Have you thought about doing trunk shows? (A trunk show allows people to preview and/or purchase a designer’s latest collection, which can be held anywhere from a retail location to a hotel room).

    “Yes, that sounds like a lot of fun. I think it will also fit very well, and has an intimate and private atmosphere. That is important to me. That the women will be comfortable, and an event like this can be a moment to share womanhood. I also received feedback from women to whom I showed the pictures: ‘I want to hold it. I will not order now because I would rather see and touch it first.’ To be honest, I am like that myself. So, in that respect, it is also better to have an event in a physical form. This is unfortunately not possible now, due to COVID-19. But definitely something for the future.”

    The prizes are not included in the Instagram posts.

    “I actually have to change that. They are €100, – each. (laughs) Yeah, this is the marketing side, which is not my strongest point. I wasn’t so interested in it either, but I know now that it’s quite necessary. I’m still learning what people want to know and need to see quickly. So yes, that should actually be there.”

    The pictures of catoo_____ are really cool: The absence of the male gaze in the photography and the diversity of the models.

    “Thanks. For this shoot, I worked together with Lana Prins. She is a photographer, she graduated from Willem de Kooning. The female body and sexuality are her area of research, and lingerie fits that. I wanted to create portraits, like the first six pictures (on the bottom of the page). Raw but delicate. How do you portray a woman? I find that very important. I had a shoot last week with Elizaveta Federmesser. She also graduated from the Rietveld (VAV, 2018). She made 3D-scans of the models wearing the new collection. The same model will appear several times in the image. It actually started with the woman portrayed in baroque paintings. The woman is naked everywhere: here naked on a bench and then there naked on a bench again. Sexy and very sensual, but so much for the man, and not for herself. We have taken inspiration from those poses, but the idea is that you are inside with the model and not the outsider, painter, or photographer. So, it is a change of perspective. It’s naked and sensual, but it’s not supposed to be for someone else – it’s for you. That is very important for catoo_____.”

    Did you make your outfit yourself? (She is wearing a long dress with a mock neck and bishop sleeves, and flared pants – both made from jersey fabric in a grey-toned pink.)

    “Yes. I almost made everything in my closet. That’s what I really enjoy doing the most.”

    You were also in Het Parool with your outfit.

    “Oh yeah! Back then I was unsure how and if I should continue with fashion.”

    It would’ve been a good opportunity to talk about catoo_____.

    “Exactly! It would have been nice to put it on the market then. Also, interesting to get those questions about fashion. And that quote they took out of it: ‘Comfort is super important.’ It is so funny that if someone has to get a quote out of it, it’s that one. I sound silly, but I still agree that it’s so important. This too (points to her clothes), it’s beautiful, but it’s also really comfortable. I guess it is this combination that is essential for the studio practice of catoo_____ too.”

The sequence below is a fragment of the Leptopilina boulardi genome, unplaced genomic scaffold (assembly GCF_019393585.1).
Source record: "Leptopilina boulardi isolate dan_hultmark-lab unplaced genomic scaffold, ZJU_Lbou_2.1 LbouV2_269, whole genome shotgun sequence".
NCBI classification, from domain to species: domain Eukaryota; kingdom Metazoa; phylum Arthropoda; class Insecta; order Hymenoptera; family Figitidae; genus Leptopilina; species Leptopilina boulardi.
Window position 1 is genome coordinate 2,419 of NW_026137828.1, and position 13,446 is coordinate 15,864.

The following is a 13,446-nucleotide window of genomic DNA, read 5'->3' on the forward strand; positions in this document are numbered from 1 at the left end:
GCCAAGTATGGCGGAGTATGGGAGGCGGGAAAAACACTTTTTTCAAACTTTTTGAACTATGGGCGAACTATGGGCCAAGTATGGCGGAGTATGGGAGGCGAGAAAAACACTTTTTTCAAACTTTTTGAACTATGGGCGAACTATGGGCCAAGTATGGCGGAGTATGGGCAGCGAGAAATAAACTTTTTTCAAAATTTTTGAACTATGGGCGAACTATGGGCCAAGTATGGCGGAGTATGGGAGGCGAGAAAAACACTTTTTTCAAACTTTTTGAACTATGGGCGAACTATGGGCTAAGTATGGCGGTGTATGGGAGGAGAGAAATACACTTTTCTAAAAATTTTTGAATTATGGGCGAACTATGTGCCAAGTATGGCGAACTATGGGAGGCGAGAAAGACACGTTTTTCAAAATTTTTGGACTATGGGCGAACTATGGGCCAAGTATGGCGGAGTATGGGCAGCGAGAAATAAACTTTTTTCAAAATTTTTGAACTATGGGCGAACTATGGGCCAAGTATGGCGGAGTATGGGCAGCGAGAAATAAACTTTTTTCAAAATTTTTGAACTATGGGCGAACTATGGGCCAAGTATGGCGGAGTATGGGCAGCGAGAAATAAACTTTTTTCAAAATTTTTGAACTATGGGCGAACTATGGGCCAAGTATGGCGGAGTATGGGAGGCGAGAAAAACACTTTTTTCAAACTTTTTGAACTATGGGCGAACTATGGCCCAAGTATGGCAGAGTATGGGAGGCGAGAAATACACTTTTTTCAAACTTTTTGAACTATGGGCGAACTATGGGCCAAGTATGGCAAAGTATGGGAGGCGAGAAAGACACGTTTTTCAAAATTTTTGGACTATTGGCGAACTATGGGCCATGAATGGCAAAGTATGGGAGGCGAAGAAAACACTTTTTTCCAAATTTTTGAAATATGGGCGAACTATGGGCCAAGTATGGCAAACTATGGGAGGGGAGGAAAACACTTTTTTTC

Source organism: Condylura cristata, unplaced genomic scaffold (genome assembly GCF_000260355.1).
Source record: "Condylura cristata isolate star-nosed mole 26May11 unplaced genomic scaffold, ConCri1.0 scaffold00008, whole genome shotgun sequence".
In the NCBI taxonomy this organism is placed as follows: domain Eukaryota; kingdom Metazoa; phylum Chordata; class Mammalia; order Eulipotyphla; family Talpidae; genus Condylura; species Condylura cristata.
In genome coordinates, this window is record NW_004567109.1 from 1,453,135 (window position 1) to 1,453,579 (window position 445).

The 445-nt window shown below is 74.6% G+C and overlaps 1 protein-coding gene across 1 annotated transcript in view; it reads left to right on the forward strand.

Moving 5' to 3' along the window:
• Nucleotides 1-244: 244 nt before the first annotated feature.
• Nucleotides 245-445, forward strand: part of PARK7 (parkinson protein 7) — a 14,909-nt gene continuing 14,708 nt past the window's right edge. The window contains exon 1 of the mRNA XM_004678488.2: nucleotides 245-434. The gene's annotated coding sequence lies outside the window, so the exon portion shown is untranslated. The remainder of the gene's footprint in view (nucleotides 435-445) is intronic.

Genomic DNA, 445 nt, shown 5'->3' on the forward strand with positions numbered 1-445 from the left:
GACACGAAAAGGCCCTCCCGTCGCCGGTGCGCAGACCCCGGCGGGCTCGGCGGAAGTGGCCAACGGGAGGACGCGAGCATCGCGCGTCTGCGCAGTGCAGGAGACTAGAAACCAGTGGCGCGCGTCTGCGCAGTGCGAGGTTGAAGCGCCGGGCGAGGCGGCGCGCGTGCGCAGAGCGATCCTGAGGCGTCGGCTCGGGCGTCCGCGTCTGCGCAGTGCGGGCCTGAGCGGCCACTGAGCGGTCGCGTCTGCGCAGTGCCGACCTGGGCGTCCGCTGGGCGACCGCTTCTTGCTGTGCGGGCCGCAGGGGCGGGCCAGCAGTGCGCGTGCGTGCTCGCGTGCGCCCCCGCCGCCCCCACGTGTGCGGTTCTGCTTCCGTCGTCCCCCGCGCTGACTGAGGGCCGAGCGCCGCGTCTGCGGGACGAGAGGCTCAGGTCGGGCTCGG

Visit Catoo Kemperman’s website and catoo_____
    Photography by Roman Ermolaev
    Written by Nilsu Göçer

  3. Koen Ebeling Koning

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    OPENING: 6 September 6PM – 9PM

    WHERE: WOW Amsterdam, Green Gallery


    Koen Ebeling Koning (1968, Enschede, NL) makes paintings, often large in size, in response to a drawing or to pictures that he elaborates on in drawings. He himself is often the subject, placed in recognizable surroundings: the atelier, a soccer dug-out, the kitchen, a bedroom. He surrenders himself to an activity: watching, reading, sleeping, painting. In his own words: “I make self portraits, not to show my ego but to exhibit it.” His paintings are snapshots of seemingly unremarkable moments, careless experiences, recognizable for everyone.

    Koning is educated at AKI ARTez Academy for Art & Design in Enschede. During his studies, he accepted the Encouragement Award for Young Artists from the Bijbels Museum (1990). After finishing at AKI, Ebeling Koning studied at Rijksakademie van Beeldende Kunsten in Amsterdam. During his final year (1994), he accepted the Royal Award for Modern Painting, awarded by Queen Beatrix, and won the Paul Citroen Award from Provincie Overijssel. His work has been exhibited in various galleries, including Wetering Gallery (2008), Gallery Van Kranendonk (2009), Gallery Dom’Arte (2011), and Gallery LUMCm (2011). It is also part of many art collections, among which the collections of Museum Het Valkhof, the private collection of the brothers Van der Grinten, and the collection of the Ministry of Foreign Affairs.